Childers concludes that promiscuous analysis has the potential to overthrow the ‘hegemony of systematicity and overcoded conventions’. She found through her work at the school that a researcher who allows him or herself to be hemmed in by the strictures of a theoretical approach misses out on the promiscuous nature of the reality being studied, which never fits neatly into the confines of a single paradigm.


Childers’ use of multiple angles of approach is inspiring as it makes it apparent that the author is intent on revealing aspects of the research setting which no single theoretical paradigm can adequately cover. Her method of allowing post-structuralism and Critical Race Theory to intertwine for the purpose of elucidating the fullest possible explanation of the deficit discourse and its effects on the urban school she studied in laudable. Nevertheless, I found her over-reliant on the lyrical explanation of her logic behind the decision to be promiscuous in her research approach. She spends a lot of words turning phrases meant to convey justification of her approach, though in some cases her eloquence undermines the sense of validity in her approach. Despite this preponderance of artfulness in what might have been a clean delineation of a research paradigm, the researcher manages to awaken the reader to the possibilities of such a fluid use of research strategies. If a single overarching paradigm influences the entire article, it is the critical paradigm, by which I mean the way Childers intends to disrupt the ‘hegemony of systematicity’ and the strictures of rigidity associated with following a particular research approach. Childers critiques the inability of any single theory or paradigm to deal with the messiness of the real world, and describes her own process of cobbling together a methodology better suited to the task.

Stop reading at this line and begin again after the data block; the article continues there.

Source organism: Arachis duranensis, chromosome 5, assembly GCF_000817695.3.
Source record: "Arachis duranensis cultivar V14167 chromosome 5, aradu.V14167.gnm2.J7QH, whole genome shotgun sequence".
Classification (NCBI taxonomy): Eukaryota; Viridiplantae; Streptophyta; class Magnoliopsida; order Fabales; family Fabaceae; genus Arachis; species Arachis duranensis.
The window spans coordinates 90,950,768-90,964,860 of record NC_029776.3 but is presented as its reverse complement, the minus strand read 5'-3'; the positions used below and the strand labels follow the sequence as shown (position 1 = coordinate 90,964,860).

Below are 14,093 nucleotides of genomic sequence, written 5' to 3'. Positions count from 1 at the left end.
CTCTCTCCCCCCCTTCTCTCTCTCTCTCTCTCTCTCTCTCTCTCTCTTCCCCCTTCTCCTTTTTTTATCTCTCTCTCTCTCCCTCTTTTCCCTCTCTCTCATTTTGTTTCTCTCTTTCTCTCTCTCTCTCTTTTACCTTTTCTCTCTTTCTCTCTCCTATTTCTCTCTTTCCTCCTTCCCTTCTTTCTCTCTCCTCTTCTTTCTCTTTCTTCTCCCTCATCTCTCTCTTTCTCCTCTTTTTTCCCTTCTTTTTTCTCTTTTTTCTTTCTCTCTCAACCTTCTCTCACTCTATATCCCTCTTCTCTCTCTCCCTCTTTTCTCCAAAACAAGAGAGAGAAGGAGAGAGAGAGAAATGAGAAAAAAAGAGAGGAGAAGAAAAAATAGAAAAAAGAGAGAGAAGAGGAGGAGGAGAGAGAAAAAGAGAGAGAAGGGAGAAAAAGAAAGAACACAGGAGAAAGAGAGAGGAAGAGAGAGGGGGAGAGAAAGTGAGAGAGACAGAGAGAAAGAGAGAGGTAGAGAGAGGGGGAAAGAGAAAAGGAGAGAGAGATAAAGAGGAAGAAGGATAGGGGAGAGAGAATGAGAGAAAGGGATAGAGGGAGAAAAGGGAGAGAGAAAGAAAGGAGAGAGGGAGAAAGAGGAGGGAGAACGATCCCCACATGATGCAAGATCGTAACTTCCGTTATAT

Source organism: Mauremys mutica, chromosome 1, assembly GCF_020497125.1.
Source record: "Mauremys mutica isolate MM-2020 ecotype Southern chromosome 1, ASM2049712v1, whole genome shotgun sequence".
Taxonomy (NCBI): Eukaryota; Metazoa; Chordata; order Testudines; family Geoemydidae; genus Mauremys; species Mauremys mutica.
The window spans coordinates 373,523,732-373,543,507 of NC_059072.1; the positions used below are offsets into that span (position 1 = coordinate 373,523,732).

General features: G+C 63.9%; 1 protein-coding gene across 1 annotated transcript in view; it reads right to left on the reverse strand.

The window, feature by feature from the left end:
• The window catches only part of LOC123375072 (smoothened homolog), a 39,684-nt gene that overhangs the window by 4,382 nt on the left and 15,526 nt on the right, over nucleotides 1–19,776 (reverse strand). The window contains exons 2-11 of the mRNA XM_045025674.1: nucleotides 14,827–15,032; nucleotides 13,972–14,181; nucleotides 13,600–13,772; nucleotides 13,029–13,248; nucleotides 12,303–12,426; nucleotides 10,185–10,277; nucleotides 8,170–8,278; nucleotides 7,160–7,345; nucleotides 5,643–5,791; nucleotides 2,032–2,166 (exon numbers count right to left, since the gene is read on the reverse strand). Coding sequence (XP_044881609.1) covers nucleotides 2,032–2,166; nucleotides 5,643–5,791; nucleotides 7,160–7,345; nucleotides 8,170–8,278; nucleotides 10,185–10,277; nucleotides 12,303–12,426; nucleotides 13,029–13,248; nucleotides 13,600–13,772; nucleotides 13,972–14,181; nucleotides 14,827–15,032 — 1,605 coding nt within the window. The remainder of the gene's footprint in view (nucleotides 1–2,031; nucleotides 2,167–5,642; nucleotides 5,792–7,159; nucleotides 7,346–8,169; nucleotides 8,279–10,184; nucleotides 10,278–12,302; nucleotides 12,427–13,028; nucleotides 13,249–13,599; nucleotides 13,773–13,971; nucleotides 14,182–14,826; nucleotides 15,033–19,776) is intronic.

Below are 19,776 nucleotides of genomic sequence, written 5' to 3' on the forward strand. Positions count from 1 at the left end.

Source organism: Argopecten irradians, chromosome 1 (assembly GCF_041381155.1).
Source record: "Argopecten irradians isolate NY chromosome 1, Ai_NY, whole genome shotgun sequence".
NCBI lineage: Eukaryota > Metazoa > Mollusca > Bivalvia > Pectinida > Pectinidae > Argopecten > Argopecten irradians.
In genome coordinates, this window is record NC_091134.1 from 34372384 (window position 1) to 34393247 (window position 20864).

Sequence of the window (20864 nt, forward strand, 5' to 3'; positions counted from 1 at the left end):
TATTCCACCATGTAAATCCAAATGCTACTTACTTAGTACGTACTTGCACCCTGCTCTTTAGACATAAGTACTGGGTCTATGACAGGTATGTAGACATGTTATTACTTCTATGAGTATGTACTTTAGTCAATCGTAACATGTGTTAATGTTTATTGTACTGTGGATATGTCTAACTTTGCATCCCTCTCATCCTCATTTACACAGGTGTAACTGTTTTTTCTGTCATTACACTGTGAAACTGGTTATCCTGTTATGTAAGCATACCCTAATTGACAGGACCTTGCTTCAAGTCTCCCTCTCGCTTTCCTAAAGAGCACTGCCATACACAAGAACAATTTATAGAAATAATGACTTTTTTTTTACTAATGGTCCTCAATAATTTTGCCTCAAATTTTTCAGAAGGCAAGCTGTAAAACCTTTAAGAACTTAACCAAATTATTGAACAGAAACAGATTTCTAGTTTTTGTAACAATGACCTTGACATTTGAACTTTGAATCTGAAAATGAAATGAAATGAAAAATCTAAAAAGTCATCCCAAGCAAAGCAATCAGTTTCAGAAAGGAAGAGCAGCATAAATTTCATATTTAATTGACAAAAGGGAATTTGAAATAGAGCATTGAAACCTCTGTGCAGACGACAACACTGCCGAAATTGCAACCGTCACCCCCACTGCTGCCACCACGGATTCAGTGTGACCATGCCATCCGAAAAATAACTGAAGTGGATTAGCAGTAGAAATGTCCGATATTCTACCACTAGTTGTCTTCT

Further Reading

Bell, D. A.
1995 Serving two masters: Integration ideals and interests in school desegregation litigation. In K. Crenchshaw, N. Gotanda, G. Peller, & K. Thomas (Eds.), Critical race theory: The key writings that formed the movement (pp. 5-19). New York, NY: New Press.

Childers, S. M.
2011 Getting in trouble: Feminist postcritical policy ethnography in an urban school. Qualitative Inquiry, 17: 345-354.

Childers, S. M.
2012 Against simplicity, against ethics: Analytics of disruption as quasi-methodology. Qualitative Inquiry, 18: 752-761.

Childers, S. M.
2013 The materiality of fieldwork. International Journal of Qualitative Studies in Education, 26: 599-609.

Childers, S. M., Daza, S., & Rhee, J.
2013 Promiscuous use of feminist methodologies: The dirty theory and messy practice of feminist educational research beyond gender [Special issue]. International Journal of Qualitative Studies in Education, 26: 507-523.

Foucault, M.
1980 Power/knowledge: Selected interviews and other writings 1972-1977. New York, NY: Pantheon Books. (Original work published 1972)

Hekman, S.
2010 The material of knowledge: Feminist disclosures. Bloomington: Indiana University Press.

Jackson, A. Y., & Mazzei, L.
2012 Thinking with theory in qualitative research: Viewing data across multiple perspectives.
New York, NY: Routledge.